In the first two parts of this three-part series on the lessons artisans can teach marketers, I discussed how in villages, small towns and “main streets” all over the world, artisan shops have not only survived, they have thrived.
You might think that running a modern-day business or a marketing team that there is probably little that an artisan craftsman could teach us and make an impact in our marketing.
On the surface, you might be right. After all, marketers are focused on reaching new audiences, generating leads and helping deliver results and revenue for the businesses we support. A small, old-world artisan’s shop does not seem that relevant.
To a degree, that thinking is correct.
While marketers cannot (and should not) lose sight of the goal to grow the footprint of our marketing, we can adopt an “artisan’s mindset” to build a closer and more personal experience with our customers and target audiences. There are many ideas we can adopt or adapt.
In my previous post, I talked about how the artisan’s commitment to quality tightens the links to their customers. In this post, I would like to follow up on another aspect that successful artisans have mastered:
As consumers, we’re drawn to businesses where we are treated well and seen as individuals, not “retail traffic.”
If we want to build real engagement and connections with our customers, we need to develop the “artisan shopkeeper’s mindset.”
Try this exercise: next time you have to do some shopping, visit a large shopping complex, then follow that up with a trip to quaint little shop.
Compare your experiences. Which experience made you feel more engaged: the busy, bustling retail complex or the little shop?
In order to have real customer intimacy, marketers need to treat every touchpoint or marketing activity as a chance to create a personal, individual connection.
Do not look at your marketing as a collection of statistics. Avoid the temptation to see things solely as “impressions” or “visitors” or “mailing lists.” Whether it is B2B or B2C marketing, the purchasing decision still comes down to a person. Your marketing needs to always be guided by that.
Artisans have mastered that marketing skill for generations. While their businesses may be small and modest, they are masters at the personal touch. The same applies when we craft a marketing campaign, an event or a social media conversation- every positive impression matters!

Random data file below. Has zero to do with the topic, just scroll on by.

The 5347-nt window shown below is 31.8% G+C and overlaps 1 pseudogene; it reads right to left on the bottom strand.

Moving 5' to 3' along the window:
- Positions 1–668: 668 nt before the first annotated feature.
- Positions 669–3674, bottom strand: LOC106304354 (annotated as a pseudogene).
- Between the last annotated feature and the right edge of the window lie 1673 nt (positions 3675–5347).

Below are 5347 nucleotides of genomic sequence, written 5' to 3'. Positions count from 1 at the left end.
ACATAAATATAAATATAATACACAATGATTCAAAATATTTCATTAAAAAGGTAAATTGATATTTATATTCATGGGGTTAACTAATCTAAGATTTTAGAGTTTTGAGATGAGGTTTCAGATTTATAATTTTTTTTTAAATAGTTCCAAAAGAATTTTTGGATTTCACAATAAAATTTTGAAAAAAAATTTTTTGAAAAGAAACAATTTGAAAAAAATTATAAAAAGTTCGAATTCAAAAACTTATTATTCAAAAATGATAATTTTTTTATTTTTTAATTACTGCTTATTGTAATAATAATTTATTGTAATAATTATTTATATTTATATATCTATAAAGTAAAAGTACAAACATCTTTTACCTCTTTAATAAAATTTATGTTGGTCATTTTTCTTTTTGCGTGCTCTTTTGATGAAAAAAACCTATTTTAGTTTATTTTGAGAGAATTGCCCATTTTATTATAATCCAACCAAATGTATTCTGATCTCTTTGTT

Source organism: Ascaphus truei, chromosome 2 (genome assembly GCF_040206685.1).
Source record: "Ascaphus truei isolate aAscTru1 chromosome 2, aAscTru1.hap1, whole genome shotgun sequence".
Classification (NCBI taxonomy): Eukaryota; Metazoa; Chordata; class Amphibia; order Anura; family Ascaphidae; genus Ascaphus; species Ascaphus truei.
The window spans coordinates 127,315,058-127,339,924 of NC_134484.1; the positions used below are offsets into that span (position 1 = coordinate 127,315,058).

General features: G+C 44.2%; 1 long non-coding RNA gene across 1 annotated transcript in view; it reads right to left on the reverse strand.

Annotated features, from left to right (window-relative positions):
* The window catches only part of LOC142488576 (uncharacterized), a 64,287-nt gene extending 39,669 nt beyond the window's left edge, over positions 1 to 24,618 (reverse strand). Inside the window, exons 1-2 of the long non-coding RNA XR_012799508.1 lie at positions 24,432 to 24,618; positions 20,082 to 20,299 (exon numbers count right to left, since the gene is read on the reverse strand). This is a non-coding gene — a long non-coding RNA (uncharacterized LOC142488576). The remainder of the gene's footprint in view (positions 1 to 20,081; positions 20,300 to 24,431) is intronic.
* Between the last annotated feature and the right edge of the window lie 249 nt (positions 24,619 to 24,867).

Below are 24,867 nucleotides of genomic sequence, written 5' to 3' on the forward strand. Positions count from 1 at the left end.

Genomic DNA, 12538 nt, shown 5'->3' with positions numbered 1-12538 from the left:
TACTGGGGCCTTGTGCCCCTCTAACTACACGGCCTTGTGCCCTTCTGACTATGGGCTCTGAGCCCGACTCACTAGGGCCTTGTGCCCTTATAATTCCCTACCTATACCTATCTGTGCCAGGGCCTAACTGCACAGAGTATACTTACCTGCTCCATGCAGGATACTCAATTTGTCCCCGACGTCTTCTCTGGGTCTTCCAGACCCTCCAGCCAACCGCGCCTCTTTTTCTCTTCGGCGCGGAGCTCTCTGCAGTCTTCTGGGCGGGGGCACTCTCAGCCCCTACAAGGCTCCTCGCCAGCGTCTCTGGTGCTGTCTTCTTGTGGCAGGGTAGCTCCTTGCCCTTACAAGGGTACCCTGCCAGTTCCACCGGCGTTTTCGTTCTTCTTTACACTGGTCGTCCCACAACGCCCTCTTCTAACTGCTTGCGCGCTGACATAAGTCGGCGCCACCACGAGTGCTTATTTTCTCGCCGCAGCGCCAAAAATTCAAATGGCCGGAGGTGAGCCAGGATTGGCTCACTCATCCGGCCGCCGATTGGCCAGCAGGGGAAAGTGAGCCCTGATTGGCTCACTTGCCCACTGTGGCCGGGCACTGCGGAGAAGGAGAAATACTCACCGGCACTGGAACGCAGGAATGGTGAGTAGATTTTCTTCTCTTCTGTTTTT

The Power of Word-of-Mouth Marketing
If you ever visit the businesses of a small village or town, do you ever wonder, like me, how they manage to succeed without a big advertising campaign or marketing budget?
I would bet that a large part of it comes down to the personal customer experience they create.
When you over-deliver on quality and provide a personal and meaningful customer experience, you are going to create fans that rave about your business and tell their friends.
How many times have you decided to go to a movie because someone recommended it? When people talk enthusiastically about a movie, the positive “word of mouth” helps to boost attendance.
Social media, online communities and digital platforms are transforming the buying journey of customers in every industry. You not only need to be there, you need to be part of the conversation.
When marketers and companies serve these audiences and help them, it creates positive word-of-mouth with customers and communities. It builds greater trust and credibility with customers and prospects. And they share their positive experience with others.
Artisans have known this for centuries. They built their “brands” on a foundation of quality, service and delivering the best customer experience possible.
That is how you build a strong brand and a successful business.
Obviously, the “artisan’s touch” is more of a marketer’s mindset than an operational plan. But applying some of these simple lessons can pay big dividends with your marketing.
Artisans have been successful for generations because their approach is deceptively simple and focused on creating a product and experience that exceeds the expectations of their customers.
While it is important for marketers to thing big and continue to scale for growth, do not forget the artisan’s touch in your marketing. What are some of the examples you have seen in marketing campaigns that capture the personal touch?